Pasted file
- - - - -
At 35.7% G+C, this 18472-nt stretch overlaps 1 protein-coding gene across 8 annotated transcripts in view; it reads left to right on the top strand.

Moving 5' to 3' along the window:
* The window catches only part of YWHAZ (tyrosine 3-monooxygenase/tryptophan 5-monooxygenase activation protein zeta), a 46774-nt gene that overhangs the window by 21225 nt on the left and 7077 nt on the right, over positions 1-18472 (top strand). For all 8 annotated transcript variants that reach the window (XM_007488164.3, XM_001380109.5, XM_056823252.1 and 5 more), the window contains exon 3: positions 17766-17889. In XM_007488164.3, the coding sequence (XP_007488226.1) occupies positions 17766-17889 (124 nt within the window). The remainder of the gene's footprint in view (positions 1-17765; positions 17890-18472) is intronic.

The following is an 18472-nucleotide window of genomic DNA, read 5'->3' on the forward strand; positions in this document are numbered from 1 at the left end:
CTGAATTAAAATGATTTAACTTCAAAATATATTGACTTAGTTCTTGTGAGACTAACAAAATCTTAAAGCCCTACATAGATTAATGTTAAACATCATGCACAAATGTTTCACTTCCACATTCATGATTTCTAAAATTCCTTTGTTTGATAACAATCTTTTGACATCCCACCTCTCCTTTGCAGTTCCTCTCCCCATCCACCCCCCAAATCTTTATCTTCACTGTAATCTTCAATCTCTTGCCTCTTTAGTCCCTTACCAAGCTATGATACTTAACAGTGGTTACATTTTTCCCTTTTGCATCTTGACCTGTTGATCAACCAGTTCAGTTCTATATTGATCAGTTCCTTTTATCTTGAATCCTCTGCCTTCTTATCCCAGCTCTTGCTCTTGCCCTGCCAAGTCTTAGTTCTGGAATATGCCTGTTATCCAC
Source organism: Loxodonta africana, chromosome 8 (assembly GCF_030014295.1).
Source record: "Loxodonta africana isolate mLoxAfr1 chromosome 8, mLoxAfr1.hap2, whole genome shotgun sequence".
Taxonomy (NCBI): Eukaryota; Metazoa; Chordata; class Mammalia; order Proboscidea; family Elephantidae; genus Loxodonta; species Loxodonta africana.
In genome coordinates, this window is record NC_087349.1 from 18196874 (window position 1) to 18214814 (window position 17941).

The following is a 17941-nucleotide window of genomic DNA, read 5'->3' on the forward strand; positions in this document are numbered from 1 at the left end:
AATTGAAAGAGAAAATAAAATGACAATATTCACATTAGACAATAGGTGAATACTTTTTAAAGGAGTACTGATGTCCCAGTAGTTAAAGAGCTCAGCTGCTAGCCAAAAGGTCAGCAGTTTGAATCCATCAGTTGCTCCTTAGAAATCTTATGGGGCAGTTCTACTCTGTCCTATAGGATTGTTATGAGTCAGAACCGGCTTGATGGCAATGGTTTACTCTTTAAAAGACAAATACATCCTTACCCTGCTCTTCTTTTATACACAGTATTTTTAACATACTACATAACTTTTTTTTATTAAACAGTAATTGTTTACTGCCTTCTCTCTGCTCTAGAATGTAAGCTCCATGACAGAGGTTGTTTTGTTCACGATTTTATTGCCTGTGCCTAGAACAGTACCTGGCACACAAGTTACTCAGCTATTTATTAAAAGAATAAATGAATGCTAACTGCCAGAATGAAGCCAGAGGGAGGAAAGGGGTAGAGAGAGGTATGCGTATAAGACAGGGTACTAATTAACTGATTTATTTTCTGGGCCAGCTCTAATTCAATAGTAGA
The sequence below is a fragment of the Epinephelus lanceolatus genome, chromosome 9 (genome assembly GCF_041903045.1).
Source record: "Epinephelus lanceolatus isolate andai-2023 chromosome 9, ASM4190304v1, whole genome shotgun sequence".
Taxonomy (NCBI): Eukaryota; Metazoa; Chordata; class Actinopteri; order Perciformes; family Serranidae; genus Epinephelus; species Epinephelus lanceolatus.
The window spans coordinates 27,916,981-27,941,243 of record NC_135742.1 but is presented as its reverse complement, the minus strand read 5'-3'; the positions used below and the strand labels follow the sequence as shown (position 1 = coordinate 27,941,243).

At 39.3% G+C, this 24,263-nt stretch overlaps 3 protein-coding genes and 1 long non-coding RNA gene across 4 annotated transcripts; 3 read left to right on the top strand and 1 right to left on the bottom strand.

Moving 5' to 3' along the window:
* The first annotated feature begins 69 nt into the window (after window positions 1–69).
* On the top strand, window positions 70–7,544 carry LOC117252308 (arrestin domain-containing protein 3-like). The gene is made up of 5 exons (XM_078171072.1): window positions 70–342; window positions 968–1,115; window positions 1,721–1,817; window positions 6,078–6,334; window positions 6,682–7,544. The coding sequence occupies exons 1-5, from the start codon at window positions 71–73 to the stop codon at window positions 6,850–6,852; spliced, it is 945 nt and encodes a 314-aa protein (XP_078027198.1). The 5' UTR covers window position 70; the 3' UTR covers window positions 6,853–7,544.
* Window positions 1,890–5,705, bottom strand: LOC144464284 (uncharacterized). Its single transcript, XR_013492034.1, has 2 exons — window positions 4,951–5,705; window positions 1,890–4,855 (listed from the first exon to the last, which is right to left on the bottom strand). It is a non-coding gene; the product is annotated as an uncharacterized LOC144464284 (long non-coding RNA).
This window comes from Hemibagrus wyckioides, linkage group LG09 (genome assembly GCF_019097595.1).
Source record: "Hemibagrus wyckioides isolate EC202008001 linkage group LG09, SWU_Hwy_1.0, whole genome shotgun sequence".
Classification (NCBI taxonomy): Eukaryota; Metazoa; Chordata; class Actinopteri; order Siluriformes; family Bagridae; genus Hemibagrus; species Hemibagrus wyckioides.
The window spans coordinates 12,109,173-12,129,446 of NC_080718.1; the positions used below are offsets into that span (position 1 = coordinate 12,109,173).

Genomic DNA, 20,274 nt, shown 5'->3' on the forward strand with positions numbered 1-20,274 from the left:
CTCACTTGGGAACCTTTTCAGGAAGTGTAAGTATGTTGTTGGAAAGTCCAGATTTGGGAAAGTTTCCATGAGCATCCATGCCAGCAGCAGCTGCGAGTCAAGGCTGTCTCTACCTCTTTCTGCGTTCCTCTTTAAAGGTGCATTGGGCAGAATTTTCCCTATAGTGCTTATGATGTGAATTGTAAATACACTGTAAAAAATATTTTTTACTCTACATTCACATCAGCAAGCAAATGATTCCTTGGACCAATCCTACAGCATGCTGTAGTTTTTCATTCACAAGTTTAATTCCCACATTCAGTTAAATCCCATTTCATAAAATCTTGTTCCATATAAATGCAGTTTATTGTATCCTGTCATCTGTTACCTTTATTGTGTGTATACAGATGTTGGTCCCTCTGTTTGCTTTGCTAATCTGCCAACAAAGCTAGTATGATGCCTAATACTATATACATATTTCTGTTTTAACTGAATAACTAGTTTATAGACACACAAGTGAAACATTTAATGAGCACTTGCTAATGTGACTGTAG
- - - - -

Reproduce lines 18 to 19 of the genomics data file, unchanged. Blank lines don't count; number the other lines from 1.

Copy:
* The first annotated feature begins 69 nt into the window (after window positions 1–69).
* On the top strand, window positions 70–7,544 carry LOC117252308 (arrestin domain-containing protein 3-like). The gene is made up of 5 exons (XM_078171072.1): window positions 70–342; window positions 968–1,115; window positions 1,721–1,817; window positions 6,078–6,334; window positions 6,682–7,544. The coding sequence occupies exons 1-5, from the start codon at window positions 71–73 to the stop codon at window positions 6,850–6,852; spliced, it is 945 nt and encodes a 314-aa protein (XP_078027198.1). The 5' UTR covers window position 70; the 3' UTR covers window positions 6,853–7,544.